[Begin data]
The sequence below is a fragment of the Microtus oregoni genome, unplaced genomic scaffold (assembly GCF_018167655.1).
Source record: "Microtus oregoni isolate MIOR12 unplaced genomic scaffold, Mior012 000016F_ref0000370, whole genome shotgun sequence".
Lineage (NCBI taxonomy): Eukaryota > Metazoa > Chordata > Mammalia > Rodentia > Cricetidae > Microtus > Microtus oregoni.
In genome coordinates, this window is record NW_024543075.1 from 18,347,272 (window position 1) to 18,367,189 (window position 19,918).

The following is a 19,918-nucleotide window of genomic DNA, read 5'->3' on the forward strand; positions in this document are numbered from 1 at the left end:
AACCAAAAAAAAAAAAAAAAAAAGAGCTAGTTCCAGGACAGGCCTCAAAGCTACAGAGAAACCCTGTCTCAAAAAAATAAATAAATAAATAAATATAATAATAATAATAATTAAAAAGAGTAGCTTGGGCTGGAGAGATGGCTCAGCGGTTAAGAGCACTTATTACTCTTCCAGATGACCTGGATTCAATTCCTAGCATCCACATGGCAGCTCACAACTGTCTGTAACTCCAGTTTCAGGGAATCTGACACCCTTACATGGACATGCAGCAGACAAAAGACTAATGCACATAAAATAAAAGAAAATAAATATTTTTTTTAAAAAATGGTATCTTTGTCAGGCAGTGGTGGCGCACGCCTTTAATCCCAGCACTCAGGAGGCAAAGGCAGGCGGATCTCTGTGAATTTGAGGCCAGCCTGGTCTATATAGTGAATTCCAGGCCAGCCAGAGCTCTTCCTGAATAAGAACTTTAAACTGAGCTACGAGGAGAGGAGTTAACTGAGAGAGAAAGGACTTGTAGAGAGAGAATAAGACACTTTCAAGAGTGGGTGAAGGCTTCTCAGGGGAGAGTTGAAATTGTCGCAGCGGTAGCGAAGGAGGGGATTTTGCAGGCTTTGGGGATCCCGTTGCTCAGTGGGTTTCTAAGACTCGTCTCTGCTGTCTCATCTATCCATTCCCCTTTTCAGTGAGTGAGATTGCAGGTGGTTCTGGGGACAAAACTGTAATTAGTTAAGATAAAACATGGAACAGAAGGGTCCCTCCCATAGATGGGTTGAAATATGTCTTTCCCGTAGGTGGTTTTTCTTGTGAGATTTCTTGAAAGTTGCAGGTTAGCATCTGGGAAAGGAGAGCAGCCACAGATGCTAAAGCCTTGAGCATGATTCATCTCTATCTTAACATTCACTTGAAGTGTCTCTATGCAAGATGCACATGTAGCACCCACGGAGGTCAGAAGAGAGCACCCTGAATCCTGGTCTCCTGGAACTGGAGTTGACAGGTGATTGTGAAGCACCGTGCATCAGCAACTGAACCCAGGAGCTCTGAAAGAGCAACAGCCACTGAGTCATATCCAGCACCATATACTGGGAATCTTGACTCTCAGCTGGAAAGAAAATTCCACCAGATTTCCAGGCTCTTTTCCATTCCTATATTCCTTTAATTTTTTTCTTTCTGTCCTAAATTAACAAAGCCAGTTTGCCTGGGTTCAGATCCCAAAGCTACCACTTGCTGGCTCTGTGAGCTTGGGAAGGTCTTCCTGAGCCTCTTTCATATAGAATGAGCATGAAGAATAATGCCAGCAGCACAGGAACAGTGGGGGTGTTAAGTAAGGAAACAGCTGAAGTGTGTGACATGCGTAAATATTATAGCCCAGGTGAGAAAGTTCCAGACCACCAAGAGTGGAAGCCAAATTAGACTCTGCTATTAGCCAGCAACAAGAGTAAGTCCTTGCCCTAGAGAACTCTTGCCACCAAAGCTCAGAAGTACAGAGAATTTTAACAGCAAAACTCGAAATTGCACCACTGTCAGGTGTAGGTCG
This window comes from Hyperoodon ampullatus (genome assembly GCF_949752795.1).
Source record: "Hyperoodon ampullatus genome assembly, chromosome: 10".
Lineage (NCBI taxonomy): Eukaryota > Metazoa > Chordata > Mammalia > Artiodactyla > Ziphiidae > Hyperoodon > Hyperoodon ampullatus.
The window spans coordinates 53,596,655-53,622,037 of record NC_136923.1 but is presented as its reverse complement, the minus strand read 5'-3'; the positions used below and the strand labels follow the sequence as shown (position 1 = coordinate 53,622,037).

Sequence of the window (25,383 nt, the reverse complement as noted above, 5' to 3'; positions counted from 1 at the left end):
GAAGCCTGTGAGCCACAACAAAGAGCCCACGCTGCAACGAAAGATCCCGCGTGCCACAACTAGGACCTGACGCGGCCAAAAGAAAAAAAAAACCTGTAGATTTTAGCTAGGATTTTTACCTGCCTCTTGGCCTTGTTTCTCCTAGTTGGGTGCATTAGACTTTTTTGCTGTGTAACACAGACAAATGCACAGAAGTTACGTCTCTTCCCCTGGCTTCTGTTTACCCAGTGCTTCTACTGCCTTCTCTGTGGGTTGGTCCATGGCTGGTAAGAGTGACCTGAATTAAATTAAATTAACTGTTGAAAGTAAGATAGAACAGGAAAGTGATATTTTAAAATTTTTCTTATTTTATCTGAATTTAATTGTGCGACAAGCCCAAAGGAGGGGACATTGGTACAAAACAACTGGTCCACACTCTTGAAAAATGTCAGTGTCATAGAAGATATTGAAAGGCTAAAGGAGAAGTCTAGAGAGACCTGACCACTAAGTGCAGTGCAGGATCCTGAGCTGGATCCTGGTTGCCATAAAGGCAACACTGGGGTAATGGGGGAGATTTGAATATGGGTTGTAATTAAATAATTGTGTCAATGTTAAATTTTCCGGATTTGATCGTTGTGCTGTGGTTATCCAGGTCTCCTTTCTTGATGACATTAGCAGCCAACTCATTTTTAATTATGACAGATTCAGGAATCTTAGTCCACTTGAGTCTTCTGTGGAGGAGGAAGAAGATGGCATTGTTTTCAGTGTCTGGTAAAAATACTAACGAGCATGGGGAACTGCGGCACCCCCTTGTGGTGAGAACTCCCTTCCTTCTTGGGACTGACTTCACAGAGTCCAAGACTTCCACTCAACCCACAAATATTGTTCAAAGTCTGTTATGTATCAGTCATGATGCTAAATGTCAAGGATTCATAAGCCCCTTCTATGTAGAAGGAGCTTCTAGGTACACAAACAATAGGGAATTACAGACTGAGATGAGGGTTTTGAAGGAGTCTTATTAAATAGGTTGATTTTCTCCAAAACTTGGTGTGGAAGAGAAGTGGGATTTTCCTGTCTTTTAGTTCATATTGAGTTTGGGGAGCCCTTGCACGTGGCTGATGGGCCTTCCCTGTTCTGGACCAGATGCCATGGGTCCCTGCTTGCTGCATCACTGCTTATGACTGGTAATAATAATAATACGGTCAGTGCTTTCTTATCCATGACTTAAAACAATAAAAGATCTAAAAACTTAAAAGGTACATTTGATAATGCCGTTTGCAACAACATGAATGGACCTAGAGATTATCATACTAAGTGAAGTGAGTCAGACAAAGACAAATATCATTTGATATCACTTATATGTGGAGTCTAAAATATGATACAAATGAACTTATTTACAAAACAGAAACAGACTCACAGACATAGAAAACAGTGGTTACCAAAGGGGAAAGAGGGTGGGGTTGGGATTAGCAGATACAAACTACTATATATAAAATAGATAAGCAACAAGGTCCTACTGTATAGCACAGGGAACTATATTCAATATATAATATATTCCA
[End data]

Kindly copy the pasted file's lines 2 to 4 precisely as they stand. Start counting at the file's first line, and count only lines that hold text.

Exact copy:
Source record: "Microtus oregoni isolate MIOR12 unplaced genomic scaffold, Mior012 000016F_ref0000370, whole genome shotgun sequence".
Lineage (NCBI taxonomy): Eukaryota > Metazoa > Chordata > Mammalia > Rodentia > Cricetidae > Microtus > Microtus oregoni.
In genome coordinates, this window is record NW_024543075.1 from 18,347,272 (window position 1) to 18,367,189 (window position 19,918).